Portrait of Britain, is the largest exhibition of contemporary portrait photography ever held, as much a celebration of photography as it is a celebration of the diversity of our country’s people. Now in its fourth year, British Journal of Photography will launch the nationwide exhibition on 2 September across JCDecaux UK’s national channel of digital screens. Following an open call by British Journal of Photography earlier this year, thousands of portraits were submitted, and judges had the task of selecting the 200 shortlisted images from that number. All 200 images will be printed in the Portrait of Britain Book Vol.2, published by Hoxton Mini Press, and released on 5 September.
The 100 winning entries will be showcased across JCDecaux’s network of digital Out-of-Home screens throughout the country, from rail stations and airports, to shopping malls and high streets, throughout the month of September.
GOOD TASTE is a collaborative project, curated by Paige Silveria, presenting an intimate take on the current state of arts and culture in our society. It blends various disciplines of contemporary art into the format of a group exhibition. GOOD TASTE simultaneously exists in the mainstream yet provokes and predicts the mainstream. Artists featured include Philip Ashley, Soft Baroque, Lisa Boalt, Ganna Bogdan, Erik Brunetti, Cali Thornhill DeWitt, DRx, Erik Foss, Taj François, Lukas Gansterer, Joe Garvey, Jan Gatewood, Julian Klincewicz, Alex Knost, Stephen McClintock, Jason Nocito, Hassan Rahim, Shay Semple, B. Thom Stevenson, Nick Stewart, Devin Troy Strother, Peter Sutherland and Stephen Zerbe. GOOD TASTE was on view from August 22-28 at 801 Mateo Street in The Arts District of DTLA.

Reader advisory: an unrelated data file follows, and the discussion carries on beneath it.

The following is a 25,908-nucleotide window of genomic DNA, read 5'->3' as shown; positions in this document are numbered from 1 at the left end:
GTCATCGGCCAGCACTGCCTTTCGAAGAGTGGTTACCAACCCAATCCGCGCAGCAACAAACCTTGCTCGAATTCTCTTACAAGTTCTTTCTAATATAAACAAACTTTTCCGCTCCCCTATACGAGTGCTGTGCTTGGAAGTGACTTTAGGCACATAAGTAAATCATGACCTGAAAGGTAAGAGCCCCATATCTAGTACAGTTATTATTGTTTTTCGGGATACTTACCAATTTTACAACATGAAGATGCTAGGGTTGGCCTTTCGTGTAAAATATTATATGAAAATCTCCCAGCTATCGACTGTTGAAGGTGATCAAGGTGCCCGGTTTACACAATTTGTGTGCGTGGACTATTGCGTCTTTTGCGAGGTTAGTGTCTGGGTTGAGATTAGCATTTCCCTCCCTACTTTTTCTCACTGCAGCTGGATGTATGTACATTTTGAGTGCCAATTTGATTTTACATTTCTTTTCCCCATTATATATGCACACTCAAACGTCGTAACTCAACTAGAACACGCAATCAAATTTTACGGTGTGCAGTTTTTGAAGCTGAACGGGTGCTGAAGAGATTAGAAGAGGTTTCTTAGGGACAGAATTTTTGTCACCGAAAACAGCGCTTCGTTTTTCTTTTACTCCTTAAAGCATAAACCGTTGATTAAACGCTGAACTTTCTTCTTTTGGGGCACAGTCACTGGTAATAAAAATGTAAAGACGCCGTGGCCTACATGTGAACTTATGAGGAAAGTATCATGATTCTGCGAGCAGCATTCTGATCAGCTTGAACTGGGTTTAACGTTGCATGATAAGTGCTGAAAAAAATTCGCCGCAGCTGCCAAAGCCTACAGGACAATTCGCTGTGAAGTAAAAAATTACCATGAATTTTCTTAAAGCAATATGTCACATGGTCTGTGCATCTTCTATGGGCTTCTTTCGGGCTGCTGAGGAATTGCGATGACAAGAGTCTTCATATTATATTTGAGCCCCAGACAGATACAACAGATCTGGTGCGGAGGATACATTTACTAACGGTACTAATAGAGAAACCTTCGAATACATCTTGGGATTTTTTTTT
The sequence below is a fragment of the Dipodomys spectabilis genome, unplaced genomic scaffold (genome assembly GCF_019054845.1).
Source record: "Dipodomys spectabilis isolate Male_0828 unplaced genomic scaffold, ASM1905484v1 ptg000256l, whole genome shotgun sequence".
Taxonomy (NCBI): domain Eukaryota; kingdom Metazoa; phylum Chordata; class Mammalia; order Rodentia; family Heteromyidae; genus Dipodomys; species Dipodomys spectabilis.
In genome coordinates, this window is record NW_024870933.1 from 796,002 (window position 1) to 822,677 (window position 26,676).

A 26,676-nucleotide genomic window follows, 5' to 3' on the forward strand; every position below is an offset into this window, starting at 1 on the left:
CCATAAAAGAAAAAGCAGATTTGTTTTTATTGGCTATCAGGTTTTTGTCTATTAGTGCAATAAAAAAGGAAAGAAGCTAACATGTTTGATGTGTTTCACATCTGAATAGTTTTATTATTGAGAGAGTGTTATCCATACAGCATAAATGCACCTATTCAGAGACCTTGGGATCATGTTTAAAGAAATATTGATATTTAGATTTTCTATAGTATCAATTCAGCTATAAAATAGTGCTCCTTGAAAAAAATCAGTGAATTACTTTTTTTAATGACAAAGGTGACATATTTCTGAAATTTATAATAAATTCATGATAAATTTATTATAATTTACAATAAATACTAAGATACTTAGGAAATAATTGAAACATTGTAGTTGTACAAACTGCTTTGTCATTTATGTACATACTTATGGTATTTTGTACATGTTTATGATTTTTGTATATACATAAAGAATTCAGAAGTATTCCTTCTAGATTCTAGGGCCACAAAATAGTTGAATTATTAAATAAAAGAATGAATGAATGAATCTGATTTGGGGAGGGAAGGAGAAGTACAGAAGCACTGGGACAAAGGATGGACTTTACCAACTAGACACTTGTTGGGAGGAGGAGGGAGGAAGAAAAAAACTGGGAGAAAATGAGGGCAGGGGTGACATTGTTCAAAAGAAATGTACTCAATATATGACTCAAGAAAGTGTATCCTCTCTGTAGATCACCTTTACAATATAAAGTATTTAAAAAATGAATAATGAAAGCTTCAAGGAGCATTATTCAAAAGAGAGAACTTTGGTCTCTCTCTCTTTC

Sweet Harmony features multimedia room installations and audio-visual works by some of the rave movements' most prolific and authentic visual commentators. The acid house revolution is charted through typographic accounts, photo stories, live music events, talks and panel discussions by the movements' architects and influencers. By reliving the revolution through the voices and lenses of those who experienced it, the exhibition portrays the new world that emerged from the club scene of the 80s and 90s. Participating artists include Mattko, Ewen Spencer, Dave Swindells, Chelsea Louise Berlin, Seana Gavin, Project Zoltar, Carsten Nicolai, Lost Souls Of Saturn, Jeremy Deller, Minnie Griffith and Max Mcgarvie, Weirdcore, Adrian Fisk, Cleo Campert, Colin Nightingale and Stephen Dobbie, Liam Young, Cyril de Commarque, Aida Bruyère, Anna-Lena Krause, Matthew Wilkinson, Molly Macindoe, Mustafa Hulusi, Immo Klink, Shaun Bloodworth and Toby Mott.
Sweet Harmony is on view through September 14 @ Saatchi Gallery Duke of York's HQ, King's Road, London. all images courtesy of the gallery
A snake made of bottle caps wraps around itself on the floor. Trees grow, overgrow, burn, and grow again. And some kind of mouse created a hole in our newly-built drywall (this may or may not be related to the snake).
It’s hard to tell if the sun is rising or setting. You might come to a conclusion based on the time of day, the temperature outside, your political views, or something else. Whatever the case, you’re looking at some paintings and not the sun itself. This is probably a good thing.
The Sun Hung Low or A Question Loomed is on view through September 1 @ Everybody 1722 N Western Avenue, Chicago. photographs courtesy of the gallery
In her new book titled Notes on Fundamental Joy; seeking the elimination of oppression through the social and political transformation of the patriarchy that otherwise threatens to bury us, Carmen Winant offers a poignant question: Does hope have an aesthetic? If it does, you may find it within the pages of this provocative book. Click here to read more.
‘Charrette’ is a group show of large scale sculptures, where the artists confront materiality, space, collage, light, time, discomfort, and the unknown as a way to bring difference together as one interdependent exhibit of work. The exhibition features works from artists Shagha Ariannia, Daniel T. Gaitor-Lomack, Thomas Linder, Mike Nesbit andJenny Rask. Charrette is on view at 3626 west Jefferson blvd, Los Angeles. photographs by Lani Trock